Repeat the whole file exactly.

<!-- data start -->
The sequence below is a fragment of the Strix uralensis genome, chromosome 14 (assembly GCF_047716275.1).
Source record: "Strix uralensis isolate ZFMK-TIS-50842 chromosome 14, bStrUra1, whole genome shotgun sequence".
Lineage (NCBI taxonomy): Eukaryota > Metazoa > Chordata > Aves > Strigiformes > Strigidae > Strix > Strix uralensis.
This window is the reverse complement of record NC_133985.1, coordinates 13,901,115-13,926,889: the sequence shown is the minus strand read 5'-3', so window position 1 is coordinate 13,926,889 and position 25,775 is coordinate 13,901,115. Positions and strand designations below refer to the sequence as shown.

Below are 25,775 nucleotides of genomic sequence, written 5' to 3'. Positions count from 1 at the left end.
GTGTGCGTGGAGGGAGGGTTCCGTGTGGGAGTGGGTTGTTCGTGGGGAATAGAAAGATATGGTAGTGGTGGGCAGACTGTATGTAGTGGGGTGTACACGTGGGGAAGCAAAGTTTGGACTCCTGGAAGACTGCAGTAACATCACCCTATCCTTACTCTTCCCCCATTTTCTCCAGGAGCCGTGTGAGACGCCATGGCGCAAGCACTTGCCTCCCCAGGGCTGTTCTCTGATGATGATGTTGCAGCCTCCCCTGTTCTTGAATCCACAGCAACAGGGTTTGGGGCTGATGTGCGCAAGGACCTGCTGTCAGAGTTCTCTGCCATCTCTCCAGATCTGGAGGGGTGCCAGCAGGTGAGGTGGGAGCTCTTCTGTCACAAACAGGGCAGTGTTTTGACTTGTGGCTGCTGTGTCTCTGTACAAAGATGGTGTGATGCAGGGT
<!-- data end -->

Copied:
The sequence below is a fragment of the Strix uralensis genome, chromosome 14 (assembly GCF_047716275.1).
Source record: "Strix uralensis isolate ZFMK-TIS-50842 chromosome 14, bStrUra1, whole genome shotgun sequence".
Lineage (NCBI taxonomy): Eukaryota > Metazoa > Chordata > Aves > Strigiformes > Strigidae > Strix > Strix uralensis.
This window is the reverse complement of record NC_133985.1, coordinates 13,901,115-13,926,889: the sequence shown is the minus strand read 5'-3', so window position 1 is coordinate 13,926,889 and position 25,775 is coordinate 13,901,115. Positions and strand designations below refer to the sequence as shown.

Below are 25,775 nucleotides of genomic sequence, written 5' to 3'. Positions count from 1 at the left end.
GTGTGCGTGGAGGGAGGGTTCCGTGTGGGAGTGGGTTGTTCGTGGGGAATAGAAAGATATGGTAGTGGTGGGCAGACTGTATGTAGTGGGGTGTACACGTGGGGAAGCAAAGTTTGGACTCCTGGAAGACTGCAGTAACATCACCCTATCCTTACTCTTCCCCCATTTTCTCCAGGAGCCGTGTGAGACGCCATGGCGCAAGCACTTGCCTCCCCAGGGCTGTTCTCTGATGATGATGTTGCAGCCTCCCCTGTTCTTGAATCCACAGCAACAGGGTTTGGGGCTGATGTGCGCAAGGACCTGCTGTCAGAGTTCTCTGCCATCTCTCCAGATCTGGAGGGGTGCCAGCAGGTGAGGTGGGAGCTCTTCTGTCACAAACAGGGCAGTGTTTTGACTTGTGGCTGCTGTGTCTCTGTACAAAGATGGTGTGATGCAGGGT